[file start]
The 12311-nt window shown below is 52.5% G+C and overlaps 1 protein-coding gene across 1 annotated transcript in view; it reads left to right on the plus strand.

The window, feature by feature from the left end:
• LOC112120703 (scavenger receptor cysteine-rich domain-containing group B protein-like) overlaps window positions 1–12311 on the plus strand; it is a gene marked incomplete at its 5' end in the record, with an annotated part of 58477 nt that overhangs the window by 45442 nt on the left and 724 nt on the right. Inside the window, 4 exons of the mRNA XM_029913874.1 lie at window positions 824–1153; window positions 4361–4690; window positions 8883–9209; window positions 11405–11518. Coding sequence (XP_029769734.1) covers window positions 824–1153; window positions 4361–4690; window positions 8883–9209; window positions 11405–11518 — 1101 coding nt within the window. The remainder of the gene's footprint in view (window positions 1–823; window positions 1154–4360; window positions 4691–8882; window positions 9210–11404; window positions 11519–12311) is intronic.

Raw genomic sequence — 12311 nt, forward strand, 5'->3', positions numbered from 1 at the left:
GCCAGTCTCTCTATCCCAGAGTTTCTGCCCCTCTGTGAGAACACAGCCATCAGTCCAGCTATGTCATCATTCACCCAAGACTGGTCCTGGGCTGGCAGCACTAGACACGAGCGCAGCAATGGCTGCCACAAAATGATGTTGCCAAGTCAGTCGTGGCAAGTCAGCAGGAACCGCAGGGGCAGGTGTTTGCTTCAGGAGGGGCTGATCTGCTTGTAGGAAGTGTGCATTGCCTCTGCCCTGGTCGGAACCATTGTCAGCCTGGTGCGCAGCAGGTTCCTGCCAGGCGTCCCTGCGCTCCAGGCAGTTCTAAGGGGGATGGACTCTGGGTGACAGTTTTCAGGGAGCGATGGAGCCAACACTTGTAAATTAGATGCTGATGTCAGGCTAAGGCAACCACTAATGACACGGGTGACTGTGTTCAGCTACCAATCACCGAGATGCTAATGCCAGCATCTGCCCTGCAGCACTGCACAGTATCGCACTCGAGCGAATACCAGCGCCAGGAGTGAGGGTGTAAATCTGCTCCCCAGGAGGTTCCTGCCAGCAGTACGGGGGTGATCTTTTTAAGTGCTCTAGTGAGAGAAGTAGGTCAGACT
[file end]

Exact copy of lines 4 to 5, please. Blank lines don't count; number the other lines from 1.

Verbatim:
Raw genomic sequence — 12311 nt, forward strand, 5'->3', positions numbered from 1 at the left:
GCCAGTCTCTCTATCCCAGAGTTTCTGCCCCTCTGTGAGAACACAGCCATCAGTCCAGCTATGTCATCATTCACCCAAGACTGGTCCTGGGCTGGCAGCACTAGACACGAGCGCAGCAATGGCTGCCACAAAATGATGTTGCCAAGTCAGTCGTGGCAAGTCAGCAGGAACCGCAGGGGCAGGTGTTTGCTTCAGGAGGGGCTGATCTGCTTGTAGGAAGTGTGCATTGCCTCTGCCCTGGTCGGAACCATTGTCAGCCTGGTGCGCAGCAGGTTCCTGCCAGGCGTCCCTGCGCTCCAGGCAGTTCTAAGGGGGATGGACTCTGGGTGACAGTTTTCAGGGAGCGATGGAGCCAACACTTGTAAATTAGATGCTGATGTCAGGCTAAGGCAACCACTAATGACACGGGTGACTGTGTTCAGCTACCAATCACCGAGATGCTAATGCCAGCATCTGCCCTGCAGCACTGCACAGTATCGCACTCGAGCGAATACCAGCGCCAGGAGTGAGGGTGTAAATCTGCTCCCCAGGAGGTTCCTGCCAGCAGTACGGGGGTGATCTTTTTAAGTGCTCTAGTGAGAGAAGTAGGTCAGACT